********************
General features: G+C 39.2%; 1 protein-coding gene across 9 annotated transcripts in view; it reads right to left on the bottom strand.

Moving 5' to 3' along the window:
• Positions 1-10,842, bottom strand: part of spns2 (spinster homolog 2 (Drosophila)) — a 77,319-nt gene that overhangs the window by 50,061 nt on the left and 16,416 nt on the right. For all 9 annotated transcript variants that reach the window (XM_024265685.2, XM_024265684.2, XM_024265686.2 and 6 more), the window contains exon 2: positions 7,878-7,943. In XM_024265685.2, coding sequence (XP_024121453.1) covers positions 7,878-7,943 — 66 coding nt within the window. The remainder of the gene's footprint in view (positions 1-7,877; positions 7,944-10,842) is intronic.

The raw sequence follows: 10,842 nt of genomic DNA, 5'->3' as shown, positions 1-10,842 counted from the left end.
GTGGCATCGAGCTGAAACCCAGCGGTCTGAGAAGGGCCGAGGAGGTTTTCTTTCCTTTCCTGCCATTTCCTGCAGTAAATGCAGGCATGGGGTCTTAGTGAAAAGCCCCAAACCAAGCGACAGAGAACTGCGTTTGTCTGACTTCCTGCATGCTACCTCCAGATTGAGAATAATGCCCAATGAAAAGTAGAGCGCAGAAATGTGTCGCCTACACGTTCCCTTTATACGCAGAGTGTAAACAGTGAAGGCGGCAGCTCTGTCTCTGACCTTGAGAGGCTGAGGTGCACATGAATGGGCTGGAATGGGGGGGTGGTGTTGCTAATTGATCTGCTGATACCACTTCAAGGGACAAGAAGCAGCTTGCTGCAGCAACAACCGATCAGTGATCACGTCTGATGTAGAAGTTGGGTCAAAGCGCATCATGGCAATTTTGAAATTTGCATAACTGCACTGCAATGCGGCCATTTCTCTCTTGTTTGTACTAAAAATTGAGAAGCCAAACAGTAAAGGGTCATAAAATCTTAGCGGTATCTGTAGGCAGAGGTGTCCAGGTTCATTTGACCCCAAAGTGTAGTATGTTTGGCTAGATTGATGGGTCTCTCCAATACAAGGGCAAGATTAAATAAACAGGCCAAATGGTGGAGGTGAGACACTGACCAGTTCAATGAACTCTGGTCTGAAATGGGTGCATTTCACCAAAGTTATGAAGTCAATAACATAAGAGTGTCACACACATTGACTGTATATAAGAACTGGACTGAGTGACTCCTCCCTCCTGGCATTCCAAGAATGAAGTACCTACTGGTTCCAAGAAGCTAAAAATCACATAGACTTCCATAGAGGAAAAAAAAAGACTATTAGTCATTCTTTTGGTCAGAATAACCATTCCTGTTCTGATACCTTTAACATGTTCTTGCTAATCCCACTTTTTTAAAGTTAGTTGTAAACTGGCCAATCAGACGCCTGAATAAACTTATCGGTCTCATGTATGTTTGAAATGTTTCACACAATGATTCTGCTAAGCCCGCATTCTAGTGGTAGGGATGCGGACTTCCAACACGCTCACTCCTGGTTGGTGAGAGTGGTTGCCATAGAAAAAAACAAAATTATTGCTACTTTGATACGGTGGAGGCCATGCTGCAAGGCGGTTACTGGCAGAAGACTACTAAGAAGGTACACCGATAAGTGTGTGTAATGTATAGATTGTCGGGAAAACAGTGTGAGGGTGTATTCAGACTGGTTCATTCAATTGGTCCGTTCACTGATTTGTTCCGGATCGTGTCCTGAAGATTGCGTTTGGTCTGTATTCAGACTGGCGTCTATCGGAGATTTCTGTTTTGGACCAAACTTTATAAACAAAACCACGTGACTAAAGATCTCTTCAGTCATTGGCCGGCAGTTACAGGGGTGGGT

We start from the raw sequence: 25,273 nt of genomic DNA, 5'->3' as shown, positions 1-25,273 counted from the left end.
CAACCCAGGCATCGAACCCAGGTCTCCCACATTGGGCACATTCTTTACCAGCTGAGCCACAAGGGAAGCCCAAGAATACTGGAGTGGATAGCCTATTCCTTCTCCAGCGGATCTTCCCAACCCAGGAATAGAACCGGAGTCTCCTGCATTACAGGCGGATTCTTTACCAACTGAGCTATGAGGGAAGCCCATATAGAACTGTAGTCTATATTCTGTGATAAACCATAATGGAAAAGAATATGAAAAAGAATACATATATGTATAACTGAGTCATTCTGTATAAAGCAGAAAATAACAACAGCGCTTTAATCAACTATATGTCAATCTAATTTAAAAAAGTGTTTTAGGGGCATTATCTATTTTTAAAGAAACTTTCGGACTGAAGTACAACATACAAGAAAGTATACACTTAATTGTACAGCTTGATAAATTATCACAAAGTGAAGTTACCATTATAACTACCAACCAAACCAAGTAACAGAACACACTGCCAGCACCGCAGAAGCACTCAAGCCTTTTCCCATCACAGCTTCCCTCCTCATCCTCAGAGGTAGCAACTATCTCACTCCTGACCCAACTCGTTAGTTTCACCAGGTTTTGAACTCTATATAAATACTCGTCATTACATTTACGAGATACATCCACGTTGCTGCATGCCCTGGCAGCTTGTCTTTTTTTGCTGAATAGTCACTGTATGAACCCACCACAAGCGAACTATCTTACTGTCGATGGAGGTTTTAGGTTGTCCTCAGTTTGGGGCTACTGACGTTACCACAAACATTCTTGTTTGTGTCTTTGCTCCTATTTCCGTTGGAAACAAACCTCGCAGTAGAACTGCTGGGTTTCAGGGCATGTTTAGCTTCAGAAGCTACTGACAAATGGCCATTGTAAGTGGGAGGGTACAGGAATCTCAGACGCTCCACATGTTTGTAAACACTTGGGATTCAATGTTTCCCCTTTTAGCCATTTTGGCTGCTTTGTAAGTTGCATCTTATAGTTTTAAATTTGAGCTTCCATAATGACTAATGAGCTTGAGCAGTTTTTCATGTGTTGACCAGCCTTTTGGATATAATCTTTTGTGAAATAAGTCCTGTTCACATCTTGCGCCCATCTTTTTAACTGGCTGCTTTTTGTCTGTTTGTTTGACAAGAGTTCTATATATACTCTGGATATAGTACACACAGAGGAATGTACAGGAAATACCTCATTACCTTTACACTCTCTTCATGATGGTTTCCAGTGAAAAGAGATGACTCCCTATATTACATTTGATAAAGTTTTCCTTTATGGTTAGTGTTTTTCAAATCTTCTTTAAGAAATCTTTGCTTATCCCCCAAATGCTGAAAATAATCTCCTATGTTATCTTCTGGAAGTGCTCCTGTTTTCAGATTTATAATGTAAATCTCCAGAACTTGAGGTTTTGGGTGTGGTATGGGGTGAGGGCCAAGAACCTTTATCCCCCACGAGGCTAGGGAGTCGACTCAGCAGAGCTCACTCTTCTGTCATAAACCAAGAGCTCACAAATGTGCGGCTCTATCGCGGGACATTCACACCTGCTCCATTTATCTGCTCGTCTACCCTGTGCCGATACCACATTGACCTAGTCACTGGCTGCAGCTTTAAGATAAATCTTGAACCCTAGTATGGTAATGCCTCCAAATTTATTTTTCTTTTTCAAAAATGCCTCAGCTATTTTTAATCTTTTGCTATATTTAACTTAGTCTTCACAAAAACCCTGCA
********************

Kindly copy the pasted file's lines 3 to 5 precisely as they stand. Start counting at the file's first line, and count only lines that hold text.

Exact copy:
• Positions 1-10,842, bottom strand: part of spns2 (spinster homolog 2 (Drosophila)) — a 77,319-nt gene that overhangs the window by 50,061 nt on the left and 16,416 nt on the right. For all 9 annotated transcript variants that reach the window (XM_024265685.2, XM_024265684.2, XM_024265686.2 and 6 more), the window contains exon 2: positions 7,878-7,943. In XM_024265685.2, coding sequence (XP_024121453.1) covers positions 7,878-7,943 — 66 coding nt within the window. The remainder of the gene's footprint in view (positions 1-7,877; positions 7,944-10,842) is intronic.

The raw sequence follows: 10,842 nt of genomic DNA, 5'->3' as shown, positions 1-10,842 counted from the left end.
GTGGCATCGAGCTGAAACCCAGCGGTCTGAGAAGGGCCGAGGAGGTTTTCTTTCCTTTCCTGCCATTTCCTGCAGTAAATGCAGGCATGGGGTCTTAGTGAAAAGCCCCAAACCAAGCGACAGAGAACTGCGTTTGTCTGACTTCCTGCATGCTACCTCCAGATTGAGAATAATGCCCAATGAAAAGTAGAGCGCAGAAATGTGTCGCCTACACGTTCCCTTTATACGCAGAGTGTAAACAGTGAAGGCGGCAGCTCTGTCTCTGACCTTGAGAGGCTGAGGTGCACATGAATGGGCTGGAATGGGGGGGTGGTGTTGCTAATTGATCTGCTGATACCACTTCAAGGGACAAGAAGCAGCTTGCTGCAGCAACAACCGATCAGTGATCACGTCTGATGTAGAAGTTGGGTCAAAGCGCATCATGGCAATTTTGAAATTTGCATAACTGCACTGCAATGCGGCCATTTCTCTCTTGTTTGTACTAAAAATTGAGAAGCCAAACAGTAAAGGGTCATAAAATCTTAGCGGTATCTGTAGGCAGAGGTGTCCAGGTTCATTTGACCCCAAAGTGTAGTATGTTTGGCTAGATTGATGGGTCTCTCCAATACAAGGGCAAGATTAAATAAACAGGCCAAATGGTGGAGGTGAGACACTGACCAGTTCAATGAACTCTGGTCTGAAATGGGTGCATTTCACCAAAGTTATGAAGTCAATAACATAAGAGTGTCACACACATTGACTGTATATAAGAACTGGACTGAGTGACTCCTCCCTCCTGGCATTCCAAGAATGAAGTACCTACTGGTTCCAAGAAGCTAAAAATCACATAGACTTCCATAGAGGAAAAAAAAAGACTATTAGTCATTCTTTTGGTCAGAATAACCATTCCTGTTCTGATACCTTTAACATGTTCTTGCTAATCCCACTTTTTTAAAGTTAGTTGTAAACTGGCCAATCAGACGCCTGAATAAACTTATCGGTCTCATGTATGTTTGAAATGTTTCACACAATGATTCTGCTAAGCCCGCATTCTAGTGGTAGGGATGCGGACTTCCAACACGCTCACTCCTGGTTGGTGAGAGTGGTTGCCATAGAAAAAAACAAAATTATTGCTACTTTGATACGGTGGAGGCCATGCTGCAAGGCGGTTACTGGCAGAAGACTACTAAGAAGGTACACCGATAAGTGTGTGTAATGTATAGATTGTCGGGAAAACAGTGTGAGGGTGTATTCAGACTGGTTCATTCAATTGGTCCGTTCACTGATTTGTTCCGGATCGTGTCCTGAAGATTGCGTTTGGTCTGTATTCAGACTGGCGTCTATCGGAGATTTCTGTTTTGGACCAAACTTTATAAACAAAACCACGTGACTAAAGATCTCTTCAGTCATTGGCCGGCAGTTACAGGGGTGGGT